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Sober: Did evolution make us psychological egoists

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Sober. Did evolution make us psychological egoists?.

In Brief

Despite the dominant thinking in the literature, there is no good reason to assume that evolution has made human beings psychological egoists. Psychological altruism is a plausible human trait.

Terms

  • Psychological Egoism: Behaviors are motivated by self-regarding preferences. Helping others is only preferred for instrumental reasons.
  • Psychological Altruism: Behaviors are motivated by other-directed preferences. Helping others is preferred as an end-in-itself.
  • Evolutionary altruism: Behaviors that benefit other organisms' fitness at the expense of your own fitness. Note that psychological altruism can exist even when evolutionary altruism does not (i.e. psychological altruism targeted at your young would actually boost your evolutionary fitness.)
  • Evolved behavior: In order for an organism to evolve a behavior, natural selection must equip it with a proximate mechanism that triggers that behavior in the appropriate circumstances.
  • Evolutionary fitness: You're more "fit" if more of your genes are passed on (i.e. you have more surviving posterity).

Argument

Question: Which proximate psychological mechanisms (altruism or egoism) are favored by natural selection in human beings?

Direct vs. Indirect Evolutionary Strategies:

Sober uses the example of the fruitfly to illustrate the distinction between direct and indirect mechanisms for implementing behavior. Keep in mind that fruitflies need to live in humid habitats.

  • Direct Strategy: The organism is able to detect the property that is evolutionarily favorable, and this detection triggers a corresponding behavior. Example: Fruitflies have humidity detectors.
  • Indirect Strategy: The organism is able to detect a property that is correlated with an evolutionarily favorable property, and this detection triggers a corresponding behavior. Example: Fruitflies have light detectors, and darkness and humidity are correlated in the flies' usual habitat.

Predicting whether direct or indirect mechanisms evolve will hinge on three considerations:

  1. Effectiveness: How well do the detected property and the evolutionarily favorable property correlate?
  2. Availability: Is the direct mechanism evolutionarily available?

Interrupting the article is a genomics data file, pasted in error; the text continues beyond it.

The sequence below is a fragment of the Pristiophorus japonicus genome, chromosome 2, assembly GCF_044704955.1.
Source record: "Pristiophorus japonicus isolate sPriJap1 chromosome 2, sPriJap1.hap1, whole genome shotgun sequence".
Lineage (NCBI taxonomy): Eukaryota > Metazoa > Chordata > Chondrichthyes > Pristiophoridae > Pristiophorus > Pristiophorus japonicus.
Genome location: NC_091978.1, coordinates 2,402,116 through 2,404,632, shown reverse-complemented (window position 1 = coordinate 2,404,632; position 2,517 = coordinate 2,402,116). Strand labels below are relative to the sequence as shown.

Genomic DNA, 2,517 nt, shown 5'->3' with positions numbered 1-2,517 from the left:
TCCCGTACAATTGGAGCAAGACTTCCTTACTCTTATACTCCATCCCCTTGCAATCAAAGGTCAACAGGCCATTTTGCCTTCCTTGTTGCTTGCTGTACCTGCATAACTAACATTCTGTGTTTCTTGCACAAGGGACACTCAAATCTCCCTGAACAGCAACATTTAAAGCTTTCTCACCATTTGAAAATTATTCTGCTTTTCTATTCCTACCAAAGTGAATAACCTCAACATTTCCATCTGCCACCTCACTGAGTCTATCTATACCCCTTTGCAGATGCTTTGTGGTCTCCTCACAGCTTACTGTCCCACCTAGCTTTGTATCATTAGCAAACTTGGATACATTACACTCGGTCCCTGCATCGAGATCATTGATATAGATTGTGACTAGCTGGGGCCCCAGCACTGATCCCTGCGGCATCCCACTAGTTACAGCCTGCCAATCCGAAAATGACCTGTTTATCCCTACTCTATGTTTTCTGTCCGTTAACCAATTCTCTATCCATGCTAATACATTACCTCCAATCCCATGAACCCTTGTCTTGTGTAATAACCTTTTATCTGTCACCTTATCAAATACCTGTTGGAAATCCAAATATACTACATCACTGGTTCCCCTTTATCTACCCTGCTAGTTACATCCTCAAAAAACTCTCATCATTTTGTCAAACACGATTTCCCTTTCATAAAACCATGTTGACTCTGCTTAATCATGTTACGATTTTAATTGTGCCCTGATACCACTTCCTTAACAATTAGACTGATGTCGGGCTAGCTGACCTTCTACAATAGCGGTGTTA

3. Side Constraints: Will a mechanism have some detrimental influence on the fitness of the organism?

Raising Offspring:

Caring for offspring involves helping others and improves the evolutionary fitness of the parent (i.e. it allows them to pass on their genes). Psychological altruism is a direct solution to the design problem of getting organisms to take care of their offspring. Psychological egoism is an indirect solution. Using the three criteria above, we can evaluate which strategy is most plausible from an evolutionary-biological point of view.

  1. Effectiveness: Altruism would be more effective than egoism, since the correlation between a parent's well-being and that of its offspring is likely to be imperfect. (Indeed, many parents will eat their young for food, or abandon their young and simply take care of themselves. A parent lacking altruism might also lack surviving posterity.)
  2. Availability: The basic belief/desire structure of the human mind makes altruism and egoism equally available. The types of mental "equipment" used when people are motivated by either other-regarding or self-regarding preferences are essentially equivalent.
  3. Side Constraints: Too little is known about the human mind to comment here.

Conclusion:

Given the effectiveness of altruism and the mutual availability of both altruism and egoism, there is no good reason to assume that evolution has made human beings psychological egoists. Even if evolutionary egoism is true, that does not disqualify the possibility that we are psychological altruists.

Comments and Criticisms

Voting Tie-in: If psychological altruism is evolutionarily plausible, then can voting behavior be the result of other-regarding preferences?